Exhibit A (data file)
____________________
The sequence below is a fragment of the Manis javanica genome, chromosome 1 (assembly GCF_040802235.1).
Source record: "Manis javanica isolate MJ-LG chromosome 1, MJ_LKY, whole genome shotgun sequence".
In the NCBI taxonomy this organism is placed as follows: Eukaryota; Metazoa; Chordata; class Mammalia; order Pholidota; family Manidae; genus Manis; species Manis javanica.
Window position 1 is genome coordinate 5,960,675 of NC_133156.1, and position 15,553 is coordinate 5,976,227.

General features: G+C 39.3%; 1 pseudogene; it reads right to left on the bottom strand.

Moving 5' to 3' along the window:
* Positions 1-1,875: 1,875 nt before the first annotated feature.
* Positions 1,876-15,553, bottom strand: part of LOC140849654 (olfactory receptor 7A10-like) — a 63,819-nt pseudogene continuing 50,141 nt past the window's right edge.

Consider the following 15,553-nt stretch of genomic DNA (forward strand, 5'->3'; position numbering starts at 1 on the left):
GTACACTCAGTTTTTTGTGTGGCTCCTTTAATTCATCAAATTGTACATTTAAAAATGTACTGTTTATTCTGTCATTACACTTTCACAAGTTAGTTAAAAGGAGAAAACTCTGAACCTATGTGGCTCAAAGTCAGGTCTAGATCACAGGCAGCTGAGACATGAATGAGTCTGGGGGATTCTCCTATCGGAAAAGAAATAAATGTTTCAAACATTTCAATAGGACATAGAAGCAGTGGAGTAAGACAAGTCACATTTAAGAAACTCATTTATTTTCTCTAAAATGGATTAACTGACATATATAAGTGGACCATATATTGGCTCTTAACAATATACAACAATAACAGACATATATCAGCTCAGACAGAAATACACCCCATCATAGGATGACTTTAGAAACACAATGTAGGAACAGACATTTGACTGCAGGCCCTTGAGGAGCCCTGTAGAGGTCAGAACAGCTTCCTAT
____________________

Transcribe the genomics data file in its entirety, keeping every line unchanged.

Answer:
The sequence below is a fragment of the Manis javanica genome, chromosome 1 (assembly GCF_040802235.1).
Source record: "Manis javanica isolate MJ-LG chromosome 1, MJ_LKY, whole genome shotgun sequence".
In the NCBI taxonomy this organism is placed as follows: Eukaryota; Metazoa; Chordata; class Mammalia; order Pholidota; family Manidae; genus Manis; species Manis javanica.
Window position 1 is genome coordinate 5,960,675 of NC_133156.1, and position 15,553 is coordinate 5,976,227.

General features: G+C 39.3%; 1 pseudogene; it reads right to left on the bottom strand.

Moving 5' to 3' along the window:
* Positions 1-1,875: 1,875 nt before the first annotated feature.
* Positions 1,876-15,553, bottom strand: part of LOC140849654 (olfactory receptor 7A10-like) — a 63,819-nt pseudogene continuing 50,141 nt past the window's right edge.

Consider the following 15,553-nt stretch of genomic DNA (forward strand, 5'->3'; position numbering starts at 1 on the left):
GTACACTCAGTTTTTTGTGTGGCTCCTTTAATTCATCAAATTGTACATTTAAAAATGTACTGTTTATTCTGTCATTACACTTTCACAAGTTAGTTAAAAGGAGAAAACTCTGAACCTATGTGGCTCAAAGTCAGGTCTAGATCACAGGCAGCTGAGACATGAATGAGTCTGGGGGATTCTCCTATCGGAAAAGAAATAAATGTTTCAAACATTTCAATAGGACATAGAAGCAGTGGAGTAAGACAAGTCACATTTAAGAAACTCATTTATTTTCTCTAAAATGGATTAACTGACATATATAAGTGGACCATATATTGGCTCTTAACAATATACAACAATAACAGACATATATCAGCTCAGACAGAAATACACCCCATCATAGGATGACTTTAGAAACACAATGTAGGAACAGACATTTGACTGCAGGCCCTTGAGGAGCCCTGTAGAGGTCAGAACAGCTTCCTAT